My first ditital camcorder was a Canon ZR-25MC, which proved frustrating, because:
- it stopped working reliably after just three years (2001-2004).
- its memory card feature is painfully slow (felt like using floppy drives on an original IBM PC).
- the memory slot no longer kept the memory card in place, even though I rarely used it.
- its FireWire connection has a known problem transferring movies to Maxtor hard drives (random disconnects).
I warned my wife I'd be needing a new camcorder for two reasons: (1) to transfer the rest of our home movies to DVD; and (2) record our kid's concerts. For all my other movie needs, I use the movie mode on my Canon S1iS digital camera, such as for my daughter's figure skating competitions.
Last Thursday I bought the new camcorder. The incentive was the upcoming tour to Seattle by our high school band. Originally, I planned to get another Canon, so I could reuse the batteries and power supplies I already have. But Canon uses a different battery on their new models, so there went that incentive.
Doing some shopping, I discovered that Samsung and JVC were nearly $100 cheaper than the cheapest Canon, yet had better features. My list of required features was short. In order of priority:
1. Has Firewire connection and uses miniDV tapes. (Some low end models lack FireWire).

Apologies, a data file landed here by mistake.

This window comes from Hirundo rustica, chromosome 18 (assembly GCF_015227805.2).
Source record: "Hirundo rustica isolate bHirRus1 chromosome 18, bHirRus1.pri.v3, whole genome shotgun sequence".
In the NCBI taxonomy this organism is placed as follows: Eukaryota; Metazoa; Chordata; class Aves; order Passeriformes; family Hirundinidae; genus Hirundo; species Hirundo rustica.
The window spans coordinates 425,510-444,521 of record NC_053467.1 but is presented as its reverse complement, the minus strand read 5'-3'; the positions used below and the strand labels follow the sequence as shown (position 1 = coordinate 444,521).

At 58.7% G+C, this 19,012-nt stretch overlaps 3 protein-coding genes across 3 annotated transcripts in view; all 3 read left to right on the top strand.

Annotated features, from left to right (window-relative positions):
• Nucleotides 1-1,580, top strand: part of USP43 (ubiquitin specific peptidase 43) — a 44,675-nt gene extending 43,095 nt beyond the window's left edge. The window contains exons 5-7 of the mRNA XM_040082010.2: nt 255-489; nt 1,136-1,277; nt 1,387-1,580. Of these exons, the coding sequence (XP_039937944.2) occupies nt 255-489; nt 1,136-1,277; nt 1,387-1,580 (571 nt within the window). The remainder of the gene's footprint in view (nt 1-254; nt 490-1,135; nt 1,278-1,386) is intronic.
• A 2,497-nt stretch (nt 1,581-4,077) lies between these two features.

2. Optical zoom greater than my old camcorder (more than 10x).
3. I didn't want the memory card feature, which I found useless and added to the cost.
4. I didn't want special effects (I found I never used them and could always add them with the digital video editing software), but wouldn't mind effects like slow-motion and night recording.
Checking prices on-line, I discovered the best price-performance (for me) was JVC GR-250U for CDN$469 at Future Shop. (I also got the four-year extended warranty, because it includes free annual cleaning, which I think may be the problem affecting the old one. The store also threw in four miniDV tapes for free.) It has:
- 25x optical zoom
- FireWire (but no S-Video, which is fine, because I've never used it)
- Somwhat smaller, feels lighter, and noticeable faster (in switching between FF, REW, and PLAY) than the old Canon.
- slow-motion (1/4000 sec) and fast motion (1 image per second), snapshot mode, kind-of night mode (slow shutter speed and high sensitivity)
- turns on and off when the LCD screen is opened and closed.
And a number of other features I'll never use. Drawbacks are that the menu system is difficult to use, and the folding LCD doesn't fold flat back into the body in the viewing position.
The most important thing is that it works! I tried it out yesterday, successfully making a DVD from the last video tape recorded by the old Canon.
As for my wife, she expressed surprise at how large it was (even though it is slightly smaller than the old one). I guess in this day of miniaturization, things that aren't really small seem oddly large.